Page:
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Using a choice function to find an inverse for $F\colon A\to P(B)$

Let $F:A \rightarrow \mathcal P (B)$ be arbitary functions which covers $B$.

Use AC to show there is a function $\phi: B \rightarrow A$ such that $b \in F( \phi(b))$ for each $b \in B$ .

Do I use AC on the set B. I don't see what I'm choosing here.

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marked as duplicate by Asaf Karagila, Micah, rschwieb, Did, Martin Argerami Dec 5 '12 at 19:03

This question has been asked before and already has an answer. If those answers do not fully address your question, please ask a new question.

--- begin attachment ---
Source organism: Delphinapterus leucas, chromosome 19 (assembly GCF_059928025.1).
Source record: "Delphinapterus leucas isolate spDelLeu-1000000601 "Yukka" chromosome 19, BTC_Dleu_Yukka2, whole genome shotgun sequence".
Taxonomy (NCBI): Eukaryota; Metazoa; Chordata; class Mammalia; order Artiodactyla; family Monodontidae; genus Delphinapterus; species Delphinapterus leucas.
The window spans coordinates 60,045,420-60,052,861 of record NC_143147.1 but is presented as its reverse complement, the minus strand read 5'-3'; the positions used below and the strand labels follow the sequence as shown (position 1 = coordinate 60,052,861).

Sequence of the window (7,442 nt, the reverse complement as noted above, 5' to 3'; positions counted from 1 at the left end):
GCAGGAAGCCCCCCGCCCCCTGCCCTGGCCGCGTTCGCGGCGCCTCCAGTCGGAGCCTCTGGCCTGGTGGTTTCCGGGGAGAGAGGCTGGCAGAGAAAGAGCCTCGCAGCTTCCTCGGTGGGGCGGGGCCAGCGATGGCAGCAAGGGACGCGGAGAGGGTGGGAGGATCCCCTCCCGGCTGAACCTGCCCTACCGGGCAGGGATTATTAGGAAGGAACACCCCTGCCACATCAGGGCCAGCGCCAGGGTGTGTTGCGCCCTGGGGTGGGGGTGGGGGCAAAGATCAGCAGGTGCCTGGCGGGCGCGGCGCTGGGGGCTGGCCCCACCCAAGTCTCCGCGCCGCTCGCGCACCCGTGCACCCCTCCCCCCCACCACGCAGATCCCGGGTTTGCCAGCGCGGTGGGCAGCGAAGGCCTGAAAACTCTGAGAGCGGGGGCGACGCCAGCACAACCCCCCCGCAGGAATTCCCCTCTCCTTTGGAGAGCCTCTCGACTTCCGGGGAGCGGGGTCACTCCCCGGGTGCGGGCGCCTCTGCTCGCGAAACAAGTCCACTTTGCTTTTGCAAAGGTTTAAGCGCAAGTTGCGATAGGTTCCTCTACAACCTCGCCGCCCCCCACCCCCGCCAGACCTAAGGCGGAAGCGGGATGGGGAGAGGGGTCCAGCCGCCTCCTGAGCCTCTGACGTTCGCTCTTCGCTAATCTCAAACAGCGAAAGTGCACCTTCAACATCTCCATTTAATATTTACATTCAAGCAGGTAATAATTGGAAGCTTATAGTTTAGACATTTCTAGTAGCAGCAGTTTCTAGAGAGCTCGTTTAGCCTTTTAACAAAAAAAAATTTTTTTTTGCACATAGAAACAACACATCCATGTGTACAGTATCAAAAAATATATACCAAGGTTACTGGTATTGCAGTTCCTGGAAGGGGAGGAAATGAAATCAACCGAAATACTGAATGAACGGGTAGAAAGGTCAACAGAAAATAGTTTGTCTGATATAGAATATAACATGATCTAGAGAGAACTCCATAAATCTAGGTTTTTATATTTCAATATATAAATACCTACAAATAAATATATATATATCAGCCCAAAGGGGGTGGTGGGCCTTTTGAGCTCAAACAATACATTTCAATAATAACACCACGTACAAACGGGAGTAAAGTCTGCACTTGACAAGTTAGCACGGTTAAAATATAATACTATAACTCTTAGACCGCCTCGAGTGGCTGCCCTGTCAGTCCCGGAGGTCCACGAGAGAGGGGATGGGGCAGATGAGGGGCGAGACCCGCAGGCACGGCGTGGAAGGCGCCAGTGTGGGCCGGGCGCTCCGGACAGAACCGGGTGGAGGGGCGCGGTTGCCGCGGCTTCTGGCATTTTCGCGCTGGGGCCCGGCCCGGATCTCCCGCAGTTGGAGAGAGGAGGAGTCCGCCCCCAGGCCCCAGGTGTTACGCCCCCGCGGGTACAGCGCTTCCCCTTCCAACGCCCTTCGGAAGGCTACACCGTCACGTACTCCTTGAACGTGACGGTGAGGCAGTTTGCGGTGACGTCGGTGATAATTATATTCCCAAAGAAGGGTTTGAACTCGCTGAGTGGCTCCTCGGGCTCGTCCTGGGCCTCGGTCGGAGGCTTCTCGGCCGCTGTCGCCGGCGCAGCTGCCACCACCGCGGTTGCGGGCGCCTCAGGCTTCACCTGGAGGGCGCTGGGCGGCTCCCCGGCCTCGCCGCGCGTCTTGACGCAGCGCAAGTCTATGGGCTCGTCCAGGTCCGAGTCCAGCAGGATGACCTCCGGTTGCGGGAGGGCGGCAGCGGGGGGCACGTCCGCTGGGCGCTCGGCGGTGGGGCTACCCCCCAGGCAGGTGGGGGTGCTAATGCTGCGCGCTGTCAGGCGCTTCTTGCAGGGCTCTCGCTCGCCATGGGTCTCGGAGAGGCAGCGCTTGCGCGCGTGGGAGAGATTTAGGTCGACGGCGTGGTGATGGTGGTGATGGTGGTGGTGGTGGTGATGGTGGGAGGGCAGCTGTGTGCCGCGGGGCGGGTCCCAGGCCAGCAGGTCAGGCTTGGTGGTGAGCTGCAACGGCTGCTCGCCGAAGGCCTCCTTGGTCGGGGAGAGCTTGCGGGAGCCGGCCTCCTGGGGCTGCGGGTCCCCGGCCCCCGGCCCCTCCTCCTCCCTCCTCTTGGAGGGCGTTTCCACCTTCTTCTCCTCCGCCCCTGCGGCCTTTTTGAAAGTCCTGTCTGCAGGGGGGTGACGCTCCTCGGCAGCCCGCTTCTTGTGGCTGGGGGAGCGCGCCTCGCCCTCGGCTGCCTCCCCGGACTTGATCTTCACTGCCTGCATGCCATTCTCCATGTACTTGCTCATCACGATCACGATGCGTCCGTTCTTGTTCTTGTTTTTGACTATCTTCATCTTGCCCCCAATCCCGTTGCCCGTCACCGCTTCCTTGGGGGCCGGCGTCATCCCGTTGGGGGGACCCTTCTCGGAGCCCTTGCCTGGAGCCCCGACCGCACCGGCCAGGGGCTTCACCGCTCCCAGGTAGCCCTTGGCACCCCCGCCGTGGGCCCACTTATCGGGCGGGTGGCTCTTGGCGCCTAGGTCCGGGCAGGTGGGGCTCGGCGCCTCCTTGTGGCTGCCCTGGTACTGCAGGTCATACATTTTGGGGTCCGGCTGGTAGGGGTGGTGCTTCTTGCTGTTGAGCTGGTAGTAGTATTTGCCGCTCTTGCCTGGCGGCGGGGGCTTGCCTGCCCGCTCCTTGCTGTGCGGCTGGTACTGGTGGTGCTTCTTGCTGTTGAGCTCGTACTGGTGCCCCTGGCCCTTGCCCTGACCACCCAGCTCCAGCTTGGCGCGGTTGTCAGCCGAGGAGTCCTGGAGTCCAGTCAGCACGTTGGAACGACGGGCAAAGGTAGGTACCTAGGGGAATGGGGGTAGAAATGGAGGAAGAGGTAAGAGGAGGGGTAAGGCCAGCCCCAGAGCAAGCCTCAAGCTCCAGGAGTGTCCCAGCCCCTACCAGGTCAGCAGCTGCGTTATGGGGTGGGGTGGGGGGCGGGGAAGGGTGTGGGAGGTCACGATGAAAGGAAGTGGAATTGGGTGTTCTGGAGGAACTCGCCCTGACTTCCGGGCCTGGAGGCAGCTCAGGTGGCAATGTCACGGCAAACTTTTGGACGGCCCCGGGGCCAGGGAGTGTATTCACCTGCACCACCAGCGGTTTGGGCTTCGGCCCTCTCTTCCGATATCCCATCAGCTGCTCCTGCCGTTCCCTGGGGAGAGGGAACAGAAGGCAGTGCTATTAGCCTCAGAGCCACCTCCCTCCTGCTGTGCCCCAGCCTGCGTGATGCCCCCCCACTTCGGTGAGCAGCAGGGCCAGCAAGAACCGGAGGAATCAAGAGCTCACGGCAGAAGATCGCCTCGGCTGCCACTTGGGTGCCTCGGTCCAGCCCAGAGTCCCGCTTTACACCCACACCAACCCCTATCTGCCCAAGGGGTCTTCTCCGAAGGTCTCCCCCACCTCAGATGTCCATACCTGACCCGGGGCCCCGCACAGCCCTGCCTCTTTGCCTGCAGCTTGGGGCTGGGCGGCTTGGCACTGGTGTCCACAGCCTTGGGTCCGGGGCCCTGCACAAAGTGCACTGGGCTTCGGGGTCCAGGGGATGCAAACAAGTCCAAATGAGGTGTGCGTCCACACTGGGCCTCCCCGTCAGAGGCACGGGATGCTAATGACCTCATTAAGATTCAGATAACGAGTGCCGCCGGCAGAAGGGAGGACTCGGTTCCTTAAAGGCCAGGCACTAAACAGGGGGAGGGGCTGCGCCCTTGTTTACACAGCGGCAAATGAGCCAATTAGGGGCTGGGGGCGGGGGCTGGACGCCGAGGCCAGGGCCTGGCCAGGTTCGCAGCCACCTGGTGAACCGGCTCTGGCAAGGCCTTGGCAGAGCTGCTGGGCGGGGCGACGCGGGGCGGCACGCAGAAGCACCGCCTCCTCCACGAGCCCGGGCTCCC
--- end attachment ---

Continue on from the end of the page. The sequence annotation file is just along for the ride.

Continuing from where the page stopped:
I think I answered this recently. On the iPhone, it's simpler to answer than to find duplicates... :-/ –  Asaf Karagila Dec 5 '12 at 10:11

1 Answer 1

For every $b\in B$ there is some $a\in A$ such that $b\in F(a)$. You need to choose such $a$ for every $b$.

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I think I get it now. So $I=B$ and so we make a set $A_i = \{ a | i \in F(a)\}$. So we choice function is the $\phi$. –  simplicity Dec 5 '12 at 10:08
@simplicity: Yes, that’s exactly right. –  Brian M. Scott Dec 5 '12 at 10:26

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